A first, full-length study of the life and work of a leading domestic architect of the Victorian era, illustrated with original pictures, plans and photographs, and containing a full catalogue raisonné of all Salvin's work.
Trade Information: LGEN
Available as: Hardback
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Specifications: 259x180mm, 208pp, b&w illustrations
Published: July 1988
One of the most important architects practising in Britain during the years 1820–1880, Anthony Salvin had a long and successful career as a builder of country houses and churches and as a restorer of some of the most important castles in England, including Windsor Castle and the Tower of London. In the first book-length study of this important architect, Dr Allibone has incorporated previously unpublished material concerning Salvin's life and buildings, including contemporary letters, building accounts, diaries, and reproductions of Salvin's architectural drawings, in order to shed new light on artistical, political, economic and religious developments in nineteenth-century England.
Concerned through his career with finding authentic medieval examples for new buildings in the Gothic style, Salvin led the way to return to the 'real' Gothic architecture that cumulated later in the nineteenth century with the works of men like Alfred Waterhouse, William Burges and George Edmund Street. A knowledge of his career will further an appreciation of the works of these later, more widely studied architects.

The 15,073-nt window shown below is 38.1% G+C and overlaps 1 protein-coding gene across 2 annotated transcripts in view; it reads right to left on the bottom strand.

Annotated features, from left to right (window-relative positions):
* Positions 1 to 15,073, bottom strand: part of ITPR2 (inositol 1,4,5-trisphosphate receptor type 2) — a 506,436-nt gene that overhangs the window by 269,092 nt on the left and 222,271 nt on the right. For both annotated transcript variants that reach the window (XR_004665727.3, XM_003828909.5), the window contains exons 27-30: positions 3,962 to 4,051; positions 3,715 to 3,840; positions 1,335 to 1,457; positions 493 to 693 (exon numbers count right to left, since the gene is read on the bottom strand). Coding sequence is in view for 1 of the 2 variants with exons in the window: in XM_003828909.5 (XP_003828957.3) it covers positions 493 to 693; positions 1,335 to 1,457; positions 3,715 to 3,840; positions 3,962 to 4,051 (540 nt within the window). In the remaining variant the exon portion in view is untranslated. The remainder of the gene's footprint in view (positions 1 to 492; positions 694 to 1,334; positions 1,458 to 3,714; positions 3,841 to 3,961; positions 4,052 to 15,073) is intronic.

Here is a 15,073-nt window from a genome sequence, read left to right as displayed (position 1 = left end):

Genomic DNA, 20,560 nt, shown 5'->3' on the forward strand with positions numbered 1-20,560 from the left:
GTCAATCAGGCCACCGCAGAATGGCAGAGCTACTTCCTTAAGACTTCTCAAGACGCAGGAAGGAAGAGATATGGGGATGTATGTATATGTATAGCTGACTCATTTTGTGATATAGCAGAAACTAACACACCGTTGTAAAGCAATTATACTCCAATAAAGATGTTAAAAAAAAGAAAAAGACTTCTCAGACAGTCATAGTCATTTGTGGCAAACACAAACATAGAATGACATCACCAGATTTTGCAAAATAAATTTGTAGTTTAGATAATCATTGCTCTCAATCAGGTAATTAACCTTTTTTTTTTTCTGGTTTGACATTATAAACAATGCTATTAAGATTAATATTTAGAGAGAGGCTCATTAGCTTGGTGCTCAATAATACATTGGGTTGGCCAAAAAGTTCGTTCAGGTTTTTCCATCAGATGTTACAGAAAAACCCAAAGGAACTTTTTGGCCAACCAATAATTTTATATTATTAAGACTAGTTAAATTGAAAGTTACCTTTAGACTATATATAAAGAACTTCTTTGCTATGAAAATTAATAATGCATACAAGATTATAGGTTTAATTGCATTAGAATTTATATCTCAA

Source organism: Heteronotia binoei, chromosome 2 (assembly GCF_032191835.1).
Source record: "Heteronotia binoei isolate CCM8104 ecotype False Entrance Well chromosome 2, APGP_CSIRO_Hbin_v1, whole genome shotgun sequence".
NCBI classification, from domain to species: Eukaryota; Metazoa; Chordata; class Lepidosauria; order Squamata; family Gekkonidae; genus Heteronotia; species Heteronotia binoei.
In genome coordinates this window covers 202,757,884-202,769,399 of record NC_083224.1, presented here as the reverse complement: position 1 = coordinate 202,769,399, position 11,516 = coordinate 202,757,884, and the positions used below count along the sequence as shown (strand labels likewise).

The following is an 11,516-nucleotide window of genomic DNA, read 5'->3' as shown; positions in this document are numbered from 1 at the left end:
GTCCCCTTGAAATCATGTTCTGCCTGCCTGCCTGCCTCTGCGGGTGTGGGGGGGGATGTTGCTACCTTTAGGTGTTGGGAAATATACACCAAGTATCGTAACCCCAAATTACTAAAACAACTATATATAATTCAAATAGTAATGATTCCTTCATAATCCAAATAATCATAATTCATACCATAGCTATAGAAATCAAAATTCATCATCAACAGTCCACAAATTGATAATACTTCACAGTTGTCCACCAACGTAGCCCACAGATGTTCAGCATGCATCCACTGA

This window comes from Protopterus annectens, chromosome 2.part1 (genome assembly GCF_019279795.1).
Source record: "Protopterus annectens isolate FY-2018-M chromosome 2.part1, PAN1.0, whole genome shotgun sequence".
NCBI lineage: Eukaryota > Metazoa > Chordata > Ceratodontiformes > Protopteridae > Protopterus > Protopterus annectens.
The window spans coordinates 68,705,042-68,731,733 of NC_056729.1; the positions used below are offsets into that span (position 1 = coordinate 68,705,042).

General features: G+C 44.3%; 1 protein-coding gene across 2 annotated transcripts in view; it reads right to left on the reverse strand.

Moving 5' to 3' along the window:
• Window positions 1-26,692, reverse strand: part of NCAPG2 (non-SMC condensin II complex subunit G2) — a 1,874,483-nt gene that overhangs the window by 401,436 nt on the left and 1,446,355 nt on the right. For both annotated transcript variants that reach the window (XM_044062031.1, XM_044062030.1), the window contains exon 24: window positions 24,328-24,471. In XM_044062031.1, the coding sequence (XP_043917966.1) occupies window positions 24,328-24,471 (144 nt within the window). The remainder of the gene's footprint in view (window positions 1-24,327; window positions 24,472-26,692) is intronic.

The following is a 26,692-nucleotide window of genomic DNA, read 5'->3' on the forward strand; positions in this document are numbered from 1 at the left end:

Including 181 illustrations as well as a comprehensive catalogue listing all the known data for 366 of Salvin's projected and executed works, this study should find a large audience among those interested in the history of architecture and in Victorian England in general.
Foreword by Mark Girouard
2. The Salvins and the Nesfields
3. The Country Houses
4. Harlaxton, the Houses of Parliament, and Other Competitions
5. Life at Finchley
6. The Country House Practice
7. Peckforton and Other Castles
8. Church Work
9. The Universities, the Tower of London, and Windsor Castle
Jill Allibone received her PhD from the Courtauld Institute of Art, London. She is a member of the Committee of the Kent Building Preservation Trust, and a member of the Society of Architectural Historians of Great Britain.